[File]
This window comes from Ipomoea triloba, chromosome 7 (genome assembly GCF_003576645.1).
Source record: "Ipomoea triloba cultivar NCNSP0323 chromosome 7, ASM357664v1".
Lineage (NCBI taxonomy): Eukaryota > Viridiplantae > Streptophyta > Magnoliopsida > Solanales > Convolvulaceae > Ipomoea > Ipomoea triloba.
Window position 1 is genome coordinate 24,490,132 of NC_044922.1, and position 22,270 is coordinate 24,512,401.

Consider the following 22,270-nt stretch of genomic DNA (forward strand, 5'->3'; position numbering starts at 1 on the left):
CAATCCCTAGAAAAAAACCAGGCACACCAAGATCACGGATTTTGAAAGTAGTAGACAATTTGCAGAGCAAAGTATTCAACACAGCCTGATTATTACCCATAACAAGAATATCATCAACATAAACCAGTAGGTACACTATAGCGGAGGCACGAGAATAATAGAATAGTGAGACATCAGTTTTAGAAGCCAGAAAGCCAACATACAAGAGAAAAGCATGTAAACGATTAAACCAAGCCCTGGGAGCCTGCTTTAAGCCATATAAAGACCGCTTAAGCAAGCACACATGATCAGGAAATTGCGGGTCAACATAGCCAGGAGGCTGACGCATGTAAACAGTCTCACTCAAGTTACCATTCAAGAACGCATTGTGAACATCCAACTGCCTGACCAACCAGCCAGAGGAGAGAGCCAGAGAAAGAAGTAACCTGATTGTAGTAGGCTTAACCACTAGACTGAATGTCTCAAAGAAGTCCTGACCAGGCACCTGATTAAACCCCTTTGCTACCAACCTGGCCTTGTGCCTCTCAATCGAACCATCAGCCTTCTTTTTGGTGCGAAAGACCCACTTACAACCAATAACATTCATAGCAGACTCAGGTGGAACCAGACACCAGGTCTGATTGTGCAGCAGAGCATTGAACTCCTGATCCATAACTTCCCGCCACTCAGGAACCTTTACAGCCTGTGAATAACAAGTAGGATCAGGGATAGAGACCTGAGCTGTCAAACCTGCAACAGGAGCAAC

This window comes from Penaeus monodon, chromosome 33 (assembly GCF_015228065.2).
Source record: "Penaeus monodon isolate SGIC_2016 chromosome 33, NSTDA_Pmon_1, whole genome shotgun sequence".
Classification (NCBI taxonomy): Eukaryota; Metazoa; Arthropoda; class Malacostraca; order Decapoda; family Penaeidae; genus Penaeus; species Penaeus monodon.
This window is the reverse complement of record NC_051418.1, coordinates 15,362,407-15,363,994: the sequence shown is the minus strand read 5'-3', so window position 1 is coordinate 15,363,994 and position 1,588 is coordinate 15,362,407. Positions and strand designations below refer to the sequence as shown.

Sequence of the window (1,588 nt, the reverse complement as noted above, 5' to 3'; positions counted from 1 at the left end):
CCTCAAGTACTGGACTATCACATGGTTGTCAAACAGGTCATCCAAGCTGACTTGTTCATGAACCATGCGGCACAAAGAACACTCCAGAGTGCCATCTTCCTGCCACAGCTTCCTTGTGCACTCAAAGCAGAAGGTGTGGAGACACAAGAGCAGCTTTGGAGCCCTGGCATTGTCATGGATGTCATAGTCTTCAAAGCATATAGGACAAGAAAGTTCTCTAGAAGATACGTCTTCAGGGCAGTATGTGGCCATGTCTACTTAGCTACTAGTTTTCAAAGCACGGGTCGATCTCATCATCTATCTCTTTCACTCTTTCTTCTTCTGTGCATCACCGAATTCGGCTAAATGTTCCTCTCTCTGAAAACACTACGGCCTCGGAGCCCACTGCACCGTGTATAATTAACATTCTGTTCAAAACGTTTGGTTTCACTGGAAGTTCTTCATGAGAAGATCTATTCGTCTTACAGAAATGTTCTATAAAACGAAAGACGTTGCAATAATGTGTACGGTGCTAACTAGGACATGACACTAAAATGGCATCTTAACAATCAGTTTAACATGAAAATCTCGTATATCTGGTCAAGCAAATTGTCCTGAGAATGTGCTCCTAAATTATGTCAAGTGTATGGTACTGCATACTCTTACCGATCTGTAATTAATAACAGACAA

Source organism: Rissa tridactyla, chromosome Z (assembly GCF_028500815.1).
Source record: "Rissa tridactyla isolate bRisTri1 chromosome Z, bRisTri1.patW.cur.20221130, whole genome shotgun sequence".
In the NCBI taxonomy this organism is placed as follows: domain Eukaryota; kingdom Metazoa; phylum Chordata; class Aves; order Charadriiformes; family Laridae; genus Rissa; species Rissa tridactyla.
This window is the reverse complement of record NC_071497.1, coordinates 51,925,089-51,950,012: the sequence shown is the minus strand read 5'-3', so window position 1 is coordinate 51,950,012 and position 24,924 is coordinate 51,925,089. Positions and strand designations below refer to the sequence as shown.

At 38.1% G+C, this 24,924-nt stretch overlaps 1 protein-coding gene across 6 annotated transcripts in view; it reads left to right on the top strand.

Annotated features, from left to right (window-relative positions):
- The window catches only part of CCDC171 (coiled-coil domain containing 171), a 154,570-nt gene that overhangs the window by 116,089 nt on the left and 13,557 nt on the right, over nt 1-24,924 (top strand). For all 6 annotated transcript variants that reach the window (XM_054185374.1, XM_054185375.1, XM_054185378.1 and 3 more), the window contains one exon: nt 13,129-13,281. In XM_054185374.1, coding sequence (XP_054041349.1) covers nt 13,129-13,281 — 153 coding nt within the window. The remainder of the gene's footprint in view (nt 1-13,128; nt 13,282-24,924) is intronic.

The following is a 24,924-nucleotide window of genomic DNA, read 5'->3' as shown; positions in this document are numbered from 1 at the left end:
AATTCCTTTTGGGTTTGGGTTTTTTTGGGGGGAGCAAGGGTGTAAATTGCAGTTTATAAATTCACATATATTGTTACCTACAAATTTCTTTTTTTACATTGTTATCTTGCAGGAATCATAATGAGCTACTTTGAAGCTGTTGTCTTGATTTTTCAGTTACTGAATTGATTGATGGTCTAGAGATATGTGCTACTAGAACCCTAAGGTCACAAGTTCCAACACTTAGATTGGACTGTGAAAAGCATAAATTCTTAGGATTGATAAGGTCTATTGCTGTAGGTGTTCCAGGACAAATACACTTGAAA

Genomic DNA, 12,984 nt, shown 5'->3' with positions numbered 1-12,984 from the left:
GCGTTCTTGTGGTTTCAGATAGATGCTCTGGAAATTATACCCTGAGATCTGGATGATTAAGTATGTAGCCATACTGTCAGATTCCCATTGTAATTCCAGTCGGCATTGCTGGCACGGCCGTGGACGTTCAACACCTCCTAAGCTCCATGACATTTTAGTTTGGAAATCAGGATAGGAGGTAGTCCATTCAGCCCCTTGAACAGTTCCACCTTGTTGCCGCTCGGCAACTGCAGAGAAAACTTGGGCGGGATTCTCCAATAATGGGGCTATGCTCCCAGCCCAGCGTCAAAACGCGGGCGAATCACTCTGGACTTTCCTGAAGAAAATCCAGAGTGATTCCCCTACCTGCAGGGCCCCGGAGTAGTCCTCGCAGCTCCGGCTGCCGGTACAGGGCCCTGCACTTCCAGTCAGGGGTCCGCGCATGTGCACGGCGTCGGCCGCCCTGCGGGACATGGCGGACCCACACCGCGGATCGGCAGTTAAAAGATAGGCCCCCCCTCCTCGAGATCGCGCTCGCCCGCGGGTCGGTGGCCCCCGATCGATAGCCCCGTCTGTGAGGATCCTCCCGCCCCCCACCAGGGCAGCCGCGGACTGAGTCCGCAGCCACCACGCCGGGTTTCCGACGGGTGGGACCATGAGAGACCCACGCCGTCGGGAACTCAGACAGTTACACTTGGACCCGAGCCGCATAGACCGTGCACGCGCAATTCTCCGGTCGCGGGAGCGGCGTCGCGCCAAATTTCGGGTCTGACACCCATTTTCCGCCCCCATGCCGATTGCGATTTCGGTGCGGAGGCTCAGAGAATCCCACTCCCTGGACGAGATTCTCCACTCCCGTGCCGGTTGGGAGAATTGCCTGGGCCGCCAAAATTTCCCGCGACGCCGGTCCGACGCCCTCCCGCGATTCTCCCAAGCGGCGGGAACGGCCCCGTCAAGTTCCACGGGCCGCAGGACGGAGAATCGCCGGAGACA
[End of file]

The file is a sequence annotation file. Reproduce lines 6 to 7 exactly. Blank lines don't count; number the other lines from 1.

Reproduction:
CAATCCCTAGAAAAAAACCAGGCACACCAAGATCACGGATTTTGAAAGTAGTAGACAATTTGCAGAGCAAAGTATTCAACACAGCCTGATTATTACCCATAACAAGAATATCATCAACATAAACCAGTAGGTACACTATAGCGGAGGCACGAGAATAATAGAATAGTGAGACATCAGTTTTAGAAGCCAGAAAGCCAACATACAAGAGAAAAGCATGTAAACGATTAAACCAAGCCCTGGGAGCCTGCTTTAAGCCATATAAAGACCGCTTAAGCAAGCACACATGATCAGGAAATTGCGGGTCAACATAGCCAGGAGGCTGACGCATGTAAACAGTCTCACTCAAGTTACCATTCAAGAACGCATTGTGAACATCCAACTGCCTGACCAACCAGCCAGAGGAGAGAGCCAGAGAAAGAAGTAACCTGATTGTAGTAGGCTTAACCACTAGACTGAATGTCTCAAAGAAGTCCTGACCAGGCACCTGATTAAACCCCTTTGCTACCAACCTGGCCTTGTGCCTCTCAATCGAACCATCAGCCTTCTTTTTGGTGCGAAAGACCCACTTACAACCAATAACATTCATAGCAGACTCAGGTGGAACCAGACACCAGGTCTGATTGTGCAGCAGAGCATTGAACTCCTGATCCATAACTTCCCGCCACTCAGGAACCTTTACAGCCTGTGAATAACAAGTAGGATCAGGGATAGAGACCTGAGCTGTCAAACCTGCAACAGGAGCAAC

This window comes from Penaeus monodon, chromosome 33 (assembly GCF_015228065.2).